I spent four years as an 18-22 year old in a bachelor's of journalism program. I was one of the luckier ones who went from college right into jobs in the newspaper industry. Twelve years ago, I put that career on hold to go back to graduate school. I spent three years in a master's program and seven and a half years in a doctoral program. When I finished my doctorate, I realized that I had devoted a quarter of my life to pursuing it. People look at me with a certain level of incredulous disbelief when I tell them that I didn't do it because I always had dreamed of being a professor, that I did it because I was curious about certain histories, politics, and social developments that had influenced contemporary society and wanted to gain a better understanding of them so that I could articulate my own relationship to those issues more justly and effectively. At the same time, I realize that I may not have gone down this life path at all if my father hadn't been a college professor. He was the first child of his village in India to leave the area for high school and ultimately college. His pursuit of higher education helped uplift his family and brought him and many of our relatives to the United States.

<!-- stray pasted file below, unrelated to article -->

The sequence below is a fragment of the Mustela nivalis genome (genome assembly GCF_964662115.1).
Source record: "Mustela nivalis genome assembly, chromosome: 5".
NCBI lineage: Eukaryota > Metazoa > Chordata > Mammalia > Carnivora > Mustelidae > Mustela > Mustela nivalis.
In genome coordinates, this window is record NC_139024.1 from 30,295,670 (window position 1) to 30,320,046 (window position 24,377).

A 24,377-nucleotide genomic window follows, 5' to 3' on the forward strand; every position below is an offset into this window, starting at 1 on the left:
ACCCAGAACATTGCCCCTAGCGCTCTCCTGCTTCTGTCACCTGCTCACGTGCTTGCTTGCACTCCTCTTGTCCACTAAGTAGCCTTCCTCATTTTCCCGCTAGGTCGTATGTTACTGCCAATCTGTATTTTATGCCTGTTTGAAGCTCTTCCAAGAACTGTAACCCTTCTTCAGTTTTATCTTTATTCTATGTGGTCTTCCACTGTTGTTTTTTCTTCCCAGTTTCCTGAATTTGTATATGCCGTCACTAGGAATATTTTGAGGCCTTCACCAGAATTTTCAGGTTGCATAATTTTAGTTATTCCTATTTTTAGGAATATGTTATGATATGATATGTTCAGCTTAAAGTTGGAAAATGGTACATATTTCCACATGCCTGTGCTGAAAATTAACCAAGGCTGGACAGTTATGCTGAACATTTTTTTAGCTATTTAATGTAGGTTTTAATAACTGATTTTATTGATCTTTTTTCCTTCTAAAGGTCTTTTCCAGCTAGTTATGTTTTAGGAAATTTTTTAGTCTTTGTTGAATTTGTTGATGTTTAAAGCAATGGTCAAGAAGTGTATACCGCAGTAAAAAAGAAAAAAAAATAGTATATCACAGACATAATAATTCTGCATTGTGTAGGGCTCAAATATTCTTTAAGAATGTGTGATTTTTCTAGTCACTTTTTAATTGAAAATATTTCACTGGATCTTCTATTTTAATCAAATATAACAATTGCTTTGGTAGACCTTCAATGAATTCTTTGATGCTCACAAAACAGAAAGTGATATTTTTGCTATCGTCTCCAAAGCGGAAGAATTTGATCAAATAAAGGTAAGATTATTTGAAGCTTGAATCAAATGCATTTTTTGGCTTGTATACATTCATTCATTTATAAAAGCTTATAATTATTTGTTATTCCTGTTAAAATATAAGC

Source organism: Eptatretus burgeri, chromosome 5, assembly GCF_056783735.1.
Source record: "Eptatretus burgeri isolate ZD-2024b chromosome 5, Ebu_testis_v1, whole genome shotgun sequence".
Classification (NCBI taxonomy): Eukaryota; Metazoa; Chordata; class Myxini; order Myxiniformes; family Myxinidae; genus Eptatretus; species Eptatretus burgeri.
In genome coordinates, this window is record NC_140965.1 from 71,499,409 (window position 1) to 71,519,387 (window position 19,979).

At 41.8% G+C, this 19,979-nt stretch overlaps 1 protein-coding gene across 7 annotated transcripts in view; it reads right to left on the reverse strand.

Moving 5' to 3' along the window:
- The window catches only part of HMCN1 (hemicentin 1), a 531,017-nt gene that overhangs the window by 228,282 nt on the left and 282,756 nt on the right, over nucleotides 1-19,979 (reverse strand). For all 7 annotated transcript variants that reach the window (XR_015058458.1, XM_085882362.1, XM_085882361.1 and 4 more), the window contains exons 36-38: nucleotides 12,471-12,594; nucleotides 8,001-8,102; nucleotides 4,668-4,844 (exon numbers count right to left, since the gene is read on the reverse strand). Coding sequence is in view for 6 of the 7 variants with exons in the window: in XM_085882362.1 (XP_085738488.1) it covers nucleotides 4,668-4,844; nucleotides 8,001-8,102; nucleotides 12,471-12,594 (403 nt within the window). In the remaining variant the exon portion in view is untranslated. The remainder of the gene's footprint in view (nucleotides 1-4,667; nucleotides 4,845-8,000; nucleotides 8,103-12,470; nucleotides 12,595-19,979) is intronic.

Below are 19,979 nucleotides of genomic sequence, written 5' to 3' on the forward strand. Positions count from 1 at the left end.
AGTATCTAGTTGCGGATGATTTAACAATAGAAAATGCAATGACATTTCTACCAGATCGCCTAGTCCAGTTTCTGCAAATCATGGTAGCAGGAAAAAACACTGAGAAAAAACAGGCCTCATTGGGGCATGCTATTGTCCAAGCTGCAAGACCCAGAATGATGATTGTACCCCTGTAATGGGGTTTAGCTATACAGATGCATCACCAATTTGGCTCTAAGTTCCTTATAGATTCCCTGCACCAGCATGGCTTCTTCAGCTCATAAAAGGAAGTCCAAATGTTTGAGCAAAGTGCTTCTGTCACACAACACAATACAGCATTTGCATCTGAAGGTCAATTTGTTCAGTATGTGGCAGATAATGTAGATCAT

Today, most of the students I mentor or teach are much older than I was when I began my bachelor's degree. Some are older than me. Like my neighbor, their lives have been filled with different kinds of work and personal experiences that have made them creative and innovative individuals. I work with them to define the learning they gain through these experiences and help them consider how college coursework might help them deepen their understandings of themselves and their worlds. I do not promise them jobs.

      Considering these factors, I see how I am conditioned to view higher education as valuable and good -- whether the degree or degrees lead to a job in the field or not.  At the same time, I wonder how and why the holding of the degree came to be associated with a guarantee for a job in the field. It seems that learning is a process and practice that is with you for life. It's a culture, perhaps, but not an insurance policy. It lacks guarantees.